Shen Shigang, Hao Zenghua, Shi Hongmei, Song Changying
(College of Chemistry and Environmental Science, Hebei Uinversity, Baoding 071002, Hebei Province, China)
Abstract The kinetics of substitution of tetrachloroaurate (III) by L-Glutamine has been spectrophotometrically studied in acid medium. Under pseudo-first-order conditions ([R]0>>[Au(III)]0) is first order in [Au(III)]0 and a fractional order in [R]0. Both H+ and Cl– ions retard the reaction. The kobs is independent of ionic strength ¦Ì. A substitution reaction mechanism is proposed, the reaction of Au (III) with R includes two parts, the first phase is a preequilibration, which takes place between the cationic and the zwitterion species of R with AuCl4–, and forms an intermediate complex AuCl3RH. The second phase this unstable intermediate AuCl3RH slowly decomposes to give a half-cyclic Au (III) complex that appears to be unreactive, it be conformed as the rate determining reaction. The rate limiting constant k, and its thermodynamic parameters are also reported (which: the L-Glutamine= R, the cationic of L-Glutamine = RH2+ and the zwitterion of L-Glutamine = RH).
Keywords Tetrachloroaurate (III); L-Glutamine; Substitution; Kinetics and mechanism
The chemistry of gold complexes is important from a biological and medicinal point of view Au (III) is isoelectronic and isostructural to platinum (II) [1, 2], therefore, its complexes have long been evaluated as potential anticancer agents due to the structural similarity to platinum-based drugs . The hydrolysis of AuCl4– has been studied by several investigators and the existence of different Au (III) species has been suggested [4, 5]. Au (III) is a low spin d8 centre which forms square-planar complexes. With a lowly acid medium, Au (III) as an oxidant is of interest as it may behave either as a one- or two-electron transfer oxidant. But the high acid medium of the Au (III) complexes limits the number of nucleophiles can be investigated without complications from substitution reaction [4-6]. However, chloride complexes of Au (III) are thermodynamically stable in aqueous solutions and also labile [7-12]. It is therefore ideal candidates for a fundamental study involving kinetic [13-17]. The kinetics of the oxidation of Glycolaldehyde , Sugars , O-phenylenediamine , Oxalic acid , Hydrazoic  by Au (III) have already been reported in recent times.
The present investigation on the substitution of Au (III) by L-Glutamine in perchloric acid medium was carried out in order to throw light upon the reactivity of L-Glutamine towards Au (III), Since AuCl4– gets partially hydrolysed [3-5] and it is difficult to keep [H+] constant when change the substrate concentrations at lower acidities, but the reactions are too slow to be studied in a highly acidic medium ([H+]>0.1mol dm-3), the kinetics of the reaction have been monitored in perchloric acid medium where the reaction occurs at ameasurable rate. Furthermore, the result is very interesting, because it is very different from with the mechanism as reported for several analogous systems [15-17]. The meaning is that the reaction of Au (III) with L-Glutamine is a substitution reaction which is dominant from the tracked datas, furthermore, no kinetic data are available in the literature on the substitution of amino acids by Au (III).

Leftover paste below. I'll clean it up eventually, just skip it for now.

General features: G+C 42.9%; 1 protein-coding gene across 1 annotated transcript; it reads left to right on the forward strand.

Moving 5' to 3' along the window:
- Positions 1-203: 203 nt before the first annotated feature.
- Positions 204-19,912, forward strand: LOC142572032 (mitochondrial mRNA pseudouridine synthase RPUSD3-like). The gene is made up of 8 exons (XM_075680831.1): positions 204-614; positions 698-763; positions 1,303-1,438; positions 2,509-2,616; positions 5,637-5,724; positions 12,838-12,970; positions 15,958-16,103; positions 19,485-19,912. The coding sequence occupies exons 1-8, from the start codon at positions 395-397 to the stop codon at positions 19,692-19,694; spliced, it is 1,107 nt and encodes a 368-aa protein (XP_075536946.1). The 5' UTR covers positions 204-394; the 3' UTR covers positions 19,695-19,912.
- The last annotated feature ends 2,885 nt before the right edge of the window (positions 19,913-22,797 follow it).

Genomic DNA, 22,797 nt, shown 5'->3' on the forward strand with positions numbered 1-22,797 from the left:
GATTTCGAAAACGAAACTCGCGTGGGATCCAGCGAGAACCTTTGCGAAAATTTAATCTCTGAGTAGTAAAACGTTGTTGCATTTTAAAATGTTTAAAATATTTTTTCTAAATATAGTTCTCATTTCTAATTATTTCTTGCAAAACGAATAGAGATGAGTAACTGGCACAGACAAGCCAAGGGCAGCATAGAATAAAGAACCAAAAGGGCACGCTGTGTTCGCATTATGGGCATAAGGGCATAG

- EXPERMENTAL SECTION
2.1 Chemicals and solutions
L-Glutamine was obtained from guo yao ji tuan Chemical Reagent Company. NaAuCl4 was purchased from Alfa Aesar. NaCl, NaClO4 and HClO4 were obtained either from Beijing Chemical Reagent Company (Beijing, China) or from Tianjin Chemical Reagent (Tianjin, China). All the above reagents were of either analytical grade or reagent grade and used as received. All solutions were prepared with doubly distilled water.
2.2. Spectral and kinetic measurements
Electronic spectral recordings and kinetic measurements were performed on a UV¨Cvisible spectrophotometer (TU-1901, Beijing Puxi, Inc.,Beijing, People’s Republic of China), and quartz cells with a 1.00 cm optical pathlength were used. The spectrophotometer was equipped with a cell compartment which was thermostated by a thermostat (BG-chiller E10, Baijing Biotect Inc., Beijing Beijing, China). Temperature of solutions in cells can be controlled to ¡À0.2¡æ when cells are put in the compartment. Two reaction solutions, one containing known concentrations of NaAuCl4¡¢HClO4¡¢NaCl, and the other containing desired concentrations of R and NaClO4, were thermostated for at least 20 min before mixing each other. The function of NaClO4 was to adjust the ionic strength (m) in the reaction solutions. The HClO4 was used to adjust the pH. Pseudo first-order reaction conditions were fulfilled by making [R]0 ¡Ý 100[Au(III)]0. Kinetic traces were followed at 313 nm by the same spectrophotometer mentioned above. Time-resolved spectra for a typical reaction between Au (III) and R are displayed in (Fig. 1); no apparent shift of the absorption peak around 313 nm indicated that concentrations of any reaction intermediates in the reaction course could be very low.